Singing and dancing…what’s not to love? Though the genre has had its ups and downs in film history, there’s a reason musicals have maintained a consistent presence in theaters since movies could talk. Naturally, the Criterion Collection includes some wildly interesting choices among the musicals in its library. Early genre-defining classics, rock operas, lavish fantasies, even a period horror movie about a mermaid nightclub act—there’s more to the genre than Oklahoma! (not that there’s a single thing wrong with Oklahoma!).
All That Jazz
They’re called “musicals,” but it’s nearly impossible to imagine the genre without the dancing, and this film’s writer/director, Bob Fosse, stands as one of the 20th century’s best choreographers. Reimagining himself as “Joe Gideon,” and played by unlikely musical star Roy Scheider, Fosse tells the semi-autobiographical story of a choreographer who has taken on far more than he can handle, succumbing to speed and alcohol as his increasingly precarious health gives way. The group dance numbers are a highlight, as are the dazzling dream sequences and fantasies concocted by Gideon’s fevered imagination. Among the many bonus features included with this remastered edition is a 1980 episode of the talk show Tomorrow featuring Fosse and choreographer Agnes de Mille.
The Red Shoes
Though it’s not a musical in the conventional sense (no one bursts into song), there are few films in history so suffused with music and dance as The Red Shoes. Michael Powell and Emeric Pressburger became known in cinema history for their sumptuous technicolor feasts, and this one saw them at the top of their game, even if it’s not the candy-coated spectacle you might expect from that description. Moira Shearer plays a rising star in the ballet world who becomes caught between an idealistic composer and ruthless showman—her dreams turning to phantasmagoric nightmares as her desire to dance becomes an all-consuming obsession in this beautiful dark fantasy based on the (horrifying) Hans Christian Anderson fairy tale. Restored and remastered in high definition, the hallucinogenic cinematography has never looked better.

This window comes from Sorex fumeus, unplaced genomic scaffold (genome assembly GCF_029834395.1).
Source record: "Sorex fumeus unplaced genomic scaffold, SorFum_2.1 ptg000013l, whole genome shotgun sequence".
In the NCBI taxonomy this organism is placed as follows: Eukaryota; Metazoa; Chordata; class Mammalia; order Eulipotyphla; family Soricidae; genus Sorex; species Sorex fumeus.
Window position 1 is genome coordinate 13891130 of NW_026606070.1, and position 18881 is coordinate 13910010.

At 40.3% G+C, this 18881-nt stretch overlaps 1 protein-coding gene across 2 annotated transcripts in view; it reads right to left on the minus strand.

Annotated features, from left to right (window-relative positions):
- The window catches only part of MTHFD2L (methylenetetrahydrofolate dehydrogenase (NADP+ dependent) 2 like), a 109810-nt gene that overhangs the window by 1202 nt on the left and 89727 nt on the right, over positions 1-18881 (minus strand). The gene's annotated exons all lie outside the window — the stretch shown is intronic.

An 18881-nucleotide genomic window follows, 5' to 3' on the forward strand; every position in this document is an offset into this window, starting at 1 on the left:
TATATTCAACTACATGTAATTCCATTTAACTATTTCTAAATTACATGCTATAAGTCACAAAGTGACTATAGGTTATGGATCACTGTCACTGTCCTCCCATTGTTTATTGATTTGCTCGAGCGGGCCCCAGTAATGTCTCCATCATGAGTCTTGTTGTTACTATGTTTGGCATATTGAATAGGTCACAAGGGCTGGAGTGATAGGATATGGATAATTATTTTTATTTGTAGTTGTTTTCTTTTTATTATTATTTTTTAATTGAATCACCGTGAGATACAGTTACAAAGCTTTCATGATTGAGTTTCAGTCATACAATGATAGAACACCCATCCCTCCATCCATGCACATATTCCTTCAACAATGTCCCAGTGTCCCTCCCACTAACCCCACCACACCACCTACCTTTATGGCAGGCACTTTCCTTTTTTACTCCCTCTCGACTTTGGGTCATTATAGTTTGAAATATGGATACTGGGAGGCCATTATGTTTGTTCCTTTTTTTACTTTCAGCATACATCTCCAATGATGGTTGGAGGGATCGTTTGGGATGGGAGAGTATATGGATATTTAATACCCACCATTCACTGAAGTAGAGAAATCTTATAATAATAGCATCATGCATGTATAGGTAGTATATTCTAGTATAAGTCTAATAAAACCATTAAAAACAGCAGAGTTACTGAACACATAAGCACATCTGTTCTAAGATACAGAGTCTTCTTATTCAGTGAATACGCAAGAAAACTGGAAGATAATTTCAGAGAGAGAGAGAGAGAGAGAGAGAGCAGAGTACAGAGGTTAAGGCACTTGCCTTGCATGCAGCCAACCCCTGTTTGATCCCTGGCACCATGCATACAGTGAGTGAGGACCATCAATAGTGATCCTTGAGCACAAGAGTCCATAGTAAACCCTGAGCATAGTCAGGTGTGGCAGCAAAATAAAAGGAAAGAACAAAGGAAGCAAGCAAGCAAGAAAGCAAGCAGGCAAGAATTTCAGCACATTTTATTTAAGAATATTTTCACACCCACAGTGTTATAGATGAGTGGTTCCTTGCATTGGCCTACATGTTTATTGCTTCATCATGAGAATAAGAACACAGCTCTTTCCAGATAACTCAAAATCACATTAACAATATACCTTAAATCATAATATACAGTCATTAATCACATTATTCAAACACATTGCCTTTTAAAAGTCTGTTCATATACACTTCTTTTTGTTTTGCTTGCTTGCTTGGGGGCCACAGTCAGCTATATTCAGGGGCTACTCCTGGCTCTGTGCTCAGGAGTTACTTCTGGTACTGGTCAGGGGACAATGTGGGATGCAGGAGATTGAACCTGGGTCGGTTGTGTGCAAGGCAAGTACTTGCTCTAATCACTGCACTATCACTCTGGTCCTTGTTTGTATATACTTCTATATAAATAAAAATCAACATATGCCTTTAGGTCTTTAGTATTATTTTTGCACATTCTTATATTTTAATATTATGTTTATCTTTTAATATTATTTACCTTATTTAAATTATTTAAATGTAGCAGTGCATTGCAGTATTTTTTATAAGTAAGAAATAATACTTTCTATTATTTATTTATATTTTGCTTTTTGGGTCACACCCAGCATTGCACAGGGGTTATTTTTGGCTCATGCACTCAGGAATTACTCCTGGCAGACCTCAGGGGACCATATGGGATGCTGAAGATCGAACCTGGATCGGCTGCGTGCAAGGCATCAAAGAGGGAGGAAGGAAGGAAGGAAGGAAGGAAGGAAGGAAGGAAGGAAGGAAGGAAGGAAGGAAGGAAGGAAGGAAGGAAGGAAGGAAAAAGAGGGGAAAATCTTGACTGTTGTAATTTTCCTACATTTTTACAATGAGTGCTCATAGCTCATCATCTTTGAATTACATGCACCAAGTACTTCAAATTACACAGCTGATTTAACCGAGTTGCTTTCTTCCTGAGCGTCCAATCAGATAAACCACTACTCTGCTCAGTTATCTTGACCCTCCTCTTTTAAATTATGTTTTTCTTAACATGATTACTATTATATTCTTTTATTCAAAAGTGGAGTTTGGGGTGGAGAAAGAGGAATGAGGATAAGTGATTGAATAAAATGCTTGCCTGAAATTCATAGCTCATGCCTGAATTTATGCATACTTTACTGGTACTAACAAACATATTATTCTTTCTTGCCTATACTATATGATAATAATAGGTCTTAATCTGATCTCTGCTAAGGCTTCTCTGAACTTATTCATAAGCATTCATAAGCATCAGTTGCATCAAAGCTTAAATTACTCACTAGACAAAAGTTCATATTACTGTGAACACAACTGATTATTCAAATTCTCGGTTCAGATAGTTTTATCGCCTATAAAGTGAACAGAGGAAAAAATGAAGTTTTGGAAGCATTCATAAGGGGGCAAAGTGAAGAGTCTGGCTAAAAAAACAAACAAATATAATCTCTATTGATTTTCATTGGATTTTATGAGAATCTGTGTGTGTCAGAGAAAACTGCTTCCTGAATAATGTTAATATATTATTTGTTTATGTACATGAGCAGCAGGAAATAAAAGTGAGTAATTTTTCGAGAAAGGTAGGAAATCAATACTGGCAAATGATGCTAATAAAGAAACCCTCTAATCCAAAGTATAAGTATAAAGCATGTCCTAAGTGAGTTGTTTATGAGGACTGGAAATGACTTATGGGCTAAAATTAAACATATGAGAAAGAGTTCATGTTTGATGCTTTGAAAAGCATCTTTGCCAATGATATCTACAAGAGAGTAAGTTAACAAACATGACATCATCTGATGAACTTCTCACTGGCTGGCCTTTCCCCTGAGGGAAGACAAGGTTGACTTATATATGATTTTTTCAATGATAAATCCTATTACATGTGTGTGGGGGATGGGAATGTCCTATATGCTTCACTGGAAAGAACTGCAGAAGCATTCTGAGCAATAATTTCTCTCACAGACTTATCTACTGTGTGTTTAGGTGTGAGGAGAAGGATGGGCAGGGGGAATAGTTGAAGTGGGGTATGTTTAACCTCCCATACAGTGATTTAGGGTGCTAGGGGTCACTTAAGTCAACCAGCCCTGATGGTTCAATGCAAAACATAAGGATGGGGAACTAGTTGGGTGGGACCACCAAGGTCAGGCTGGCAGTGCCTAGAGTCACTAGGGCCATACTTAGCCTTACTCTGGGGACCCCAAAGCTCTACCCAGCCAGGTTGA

If you’re looking for a musical romp from the golden age of Hollywood, you’d have a hard time topping this quintessential Fred Astaire/Ginger Rogers fantasy. Astaire plays Lucky Garnett, a gambler who has to earn $25,000 in order to prove himself to the father of the woman he intends to marry. The set-up leads to a run-in with dance instructor Penny (Rogers), but the plot is entirely secondary to the gorgeous black-and-white cinematography and the stunningly choreographed and impeccably performed dance numbers. Many of the songs (“The Way You Look Tonight”; “A Fine Romance”) became instant classics, but the real draw is the perfect chemistry between the leads: Astaire is everything, and Rogers is everything… in heels. This disc includes a new documentary on the film’s propulsive choreography.
Hedwig and the Angry Inch
Utterly unclassifiable, this modern queer classic from director John Cameron Mitchell (adapting his Off-Broadway one-man/woman show, revived years later on the Great White Way) is a pulse-pounding rock opera starring Mitchell as the genderqueer Hedwig Robinson, an East German boy who reinvents herself in America as a stunning and glamorous rock diva with the help of music inspired by the androgynous, David Bowie-esque rock of the ’70s, made timeless by composer Stephen Trask. Hedwig’s journey of self-discovery and search for love is gorgeous phantasmagoria that was ahead of its time when originally released in 2001, and is only slightly less so today. Never before available in high definition, the film has been newly restored for this long-anticipated special edition, which also includes deleted scenes and a documentary tracing Hedwig’s journey from the stage to the screen.